Five Common Data Governance Misconceptions
I’ve been doing data governance for a long time now. And it’s safe to say that time and time again, from organisation to organisation, I come across the same mistakes and misconceptions that are limiting organisation’s chances of implementing data governance successfully.
But it doesn’t have to be this way – forewarned is forearmed after all! So let’s look at the five most common data misconceptions:
Number 1: Thinking there’s such a thing as a standard data governance framework
I’ve been asked many times over the years, ‘Where can I find a standard data governance framework?’ and, as with a lot of Data Governance questions, my answer is always the same… I don’t even know whether one exists. I have never looked into it because I know from my many years of experience in Data Governance that they won’t work.
If you think about it, a standard Data Governance framework has been designed as a theoretical exercise. It certainly wasn’t designed for your organisation. The only way to be successful with Data Governance is to first work out why your organisation needs Data Governance, and then to design and implement a framework that meets those needs.
I can (almost) guarantee that as any standard framework was not designed for you it is not going to meet your needs. It’ll very likely be too complex, too convoluted, and too focused on things that really aren’t appropriate for your organisation.
And the cost to your organisation when your standard Data Governance framework inevitably fails to get the desired results could be huge.
It won’t be well received, and you’ll have to start again. And if you’ve already put people’s backs up by making a mistake, it’s going to be even harder to get them to buy into the right Data Governance framework at a later date. And let’s face it, it’s hard enough to get people excited about Data Governance in the first place…
Number 2: Thinking data governance is a one-off project
This common mistake is easily made because it seems logical to treat the implementation of data governance like any other project. Getting stakeholder involvement is essential to successfully implementing a data governance initiative and getting their buy-in. However, this is not something that can be simplified to a list of tasks.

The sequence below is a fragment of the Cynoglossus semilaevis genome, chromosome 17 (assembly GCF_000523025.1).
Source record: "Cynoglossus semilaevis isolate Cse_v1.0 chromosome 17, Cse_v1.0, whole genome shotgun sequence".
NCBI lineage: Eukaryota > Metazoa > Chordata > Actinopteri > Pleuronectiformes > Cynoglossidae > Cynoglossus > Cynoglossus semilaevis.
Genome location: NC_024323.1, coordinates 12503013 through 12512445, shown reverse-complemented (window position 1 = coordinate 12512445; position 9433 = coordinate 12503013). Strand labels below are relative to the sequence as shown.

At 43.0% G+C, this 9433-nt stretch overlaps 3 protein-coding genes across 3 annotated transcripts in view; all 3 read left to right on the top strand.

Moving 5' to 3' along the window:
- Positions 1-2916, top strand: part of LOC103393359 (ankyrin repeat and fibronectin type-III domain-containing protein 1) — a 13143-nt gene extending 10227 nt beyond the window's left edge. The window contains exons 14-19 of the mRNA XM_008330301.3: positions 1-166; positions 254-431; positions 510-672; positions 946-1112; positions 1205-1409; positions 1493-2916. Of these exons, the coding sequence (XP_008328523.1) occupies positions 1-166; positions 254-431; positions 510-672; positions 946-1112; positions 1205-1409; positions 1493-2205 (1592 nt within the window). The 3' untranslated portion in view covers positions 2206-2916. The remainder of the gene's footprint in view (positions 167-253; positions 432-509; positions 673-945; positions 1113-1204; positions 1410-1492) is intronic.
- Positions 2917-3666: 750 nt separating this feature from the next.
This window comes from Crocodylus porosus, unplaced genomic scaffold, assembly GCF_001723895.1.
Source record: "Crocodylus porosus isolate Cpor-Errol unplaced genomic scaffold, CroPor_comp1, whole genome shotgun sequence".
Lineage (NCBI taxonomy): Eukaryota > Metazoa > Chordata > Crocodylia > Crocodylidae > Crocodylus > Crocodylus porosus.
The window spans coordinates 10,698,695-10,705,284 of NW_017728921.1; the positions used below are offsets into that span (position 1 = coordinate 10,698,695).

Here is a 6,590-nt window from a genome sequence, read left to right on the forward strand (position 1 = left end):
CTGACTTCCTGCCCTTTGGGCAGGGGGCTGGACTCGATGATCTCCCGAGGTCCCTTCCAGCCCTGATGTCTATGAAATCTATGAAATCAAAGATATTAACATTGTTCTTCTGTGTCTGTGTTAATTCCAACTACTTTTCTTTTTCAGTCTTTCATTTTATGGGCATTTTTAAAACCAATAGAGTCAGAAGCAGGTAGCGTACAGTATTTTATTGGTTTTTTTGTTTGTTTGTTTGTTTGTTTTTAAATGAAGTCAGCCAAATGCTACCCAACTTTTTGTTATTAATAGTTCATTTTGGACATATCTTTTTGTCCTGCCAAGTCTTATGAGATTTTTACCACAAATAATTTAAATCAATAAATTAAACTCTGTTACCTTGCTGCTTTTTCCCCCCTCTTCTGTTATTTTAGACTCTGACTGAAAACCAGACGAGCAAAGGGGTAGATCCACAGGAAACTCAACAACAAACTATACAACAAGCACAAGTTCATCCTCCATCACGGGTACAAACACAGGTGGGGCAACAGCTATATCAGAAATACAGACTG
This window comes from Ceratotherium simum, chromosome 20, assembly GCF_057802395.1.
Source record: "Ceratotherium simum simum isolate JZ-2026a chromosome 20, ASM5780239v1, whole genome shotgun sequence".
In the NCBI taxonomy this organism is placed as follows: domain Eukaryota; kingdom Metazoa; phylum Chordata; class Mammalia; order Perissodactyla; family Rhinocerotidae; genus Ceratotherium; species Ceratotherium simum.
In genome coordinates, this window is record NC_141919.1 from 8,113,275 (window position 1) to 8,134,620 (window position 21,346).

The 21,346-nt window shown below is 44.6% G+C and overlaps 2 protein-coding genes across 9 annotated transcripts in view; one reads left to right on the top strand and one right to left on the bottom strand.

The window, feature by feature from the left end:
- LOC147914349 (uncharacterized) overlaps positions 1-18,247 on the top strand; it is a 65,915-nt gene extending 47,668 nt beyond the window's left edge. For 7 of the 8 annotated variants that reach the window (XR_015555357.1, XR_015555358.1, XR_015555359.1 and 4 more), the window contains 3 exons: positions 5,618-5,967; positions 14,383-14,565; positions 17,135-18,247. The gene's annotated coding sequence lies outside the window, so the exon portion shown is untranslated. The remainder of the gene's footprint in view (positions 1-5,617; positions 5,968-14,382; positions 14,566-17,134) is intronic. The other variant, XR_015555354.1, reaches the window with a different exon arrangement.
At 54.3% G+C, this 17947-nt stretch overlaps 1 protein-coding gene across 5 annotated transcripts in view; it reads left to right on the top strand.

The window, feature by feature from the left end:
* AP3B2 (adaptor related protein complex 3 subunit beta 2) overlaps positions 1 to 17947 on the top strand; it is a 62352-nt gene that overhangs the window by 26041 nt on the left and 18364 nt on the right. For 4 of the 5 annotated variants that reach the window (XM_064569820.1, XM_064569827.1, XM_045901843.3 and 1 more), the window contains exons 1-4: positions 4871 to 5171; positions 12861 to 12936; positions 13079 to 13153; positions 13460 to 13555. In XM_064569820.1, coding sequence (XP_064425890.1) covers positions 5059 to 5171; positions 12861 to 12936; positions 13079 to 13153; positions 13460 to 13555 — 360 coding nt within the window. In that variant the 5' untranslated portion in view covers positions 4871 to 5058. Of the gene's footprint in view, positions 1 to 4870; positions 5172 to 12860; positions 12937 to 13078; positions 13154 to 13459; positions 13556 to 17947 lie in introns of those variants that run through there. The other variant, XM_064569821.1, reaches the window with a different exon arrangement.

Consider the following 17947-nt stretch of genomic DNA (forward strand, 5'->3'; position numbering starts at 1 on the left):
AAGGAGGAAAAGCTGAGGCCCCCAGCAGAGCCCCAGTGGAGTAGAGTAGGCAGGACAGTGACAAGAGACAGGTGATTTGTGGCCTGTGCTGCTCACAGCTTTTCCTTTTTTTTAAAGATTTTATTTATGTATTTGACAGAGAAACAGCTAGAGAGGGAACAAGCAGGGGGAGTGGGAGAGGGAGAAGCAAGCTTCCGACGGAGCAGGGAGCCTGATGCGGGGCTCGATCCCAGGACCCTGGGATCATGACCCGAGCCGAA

Once you get stakeholder buy-in, you are then faced with the even bigger challenge of changing attitudes, behaviours, and even the culture towards data. I hope you can see that this is going to take something a bit more sophisticated than conventional project management.
When a data governance initiative is led as a project, it appears that progress is being made as tasks get completed. However, nothing substantial will change until the people change. And to change behaviours, attitudes, and culture, you must win hearts and minds. This is almost always overlooked when the success of the initiative is measured by deliverables ticked off a checklist. A proper change management approach is what is needed.
Without getting the stakeholders on-board, you will struggle to integrate your data governance framework so that it becomes business-as-usual. Without stakeholder buy-in, the organisation will eventually resort back to their old ways and the data will suffer…
In short, the whole initiative will have been a complete waste of time and money, and subsequent attempts to re-implement data governance will be resisted by stakeholders as they will assume that it’s a waste of time.
Number 3: Thinking it can be done quickly
This follows on nicely from the last misconception… Implementing data governance will take a reasonable amount of time!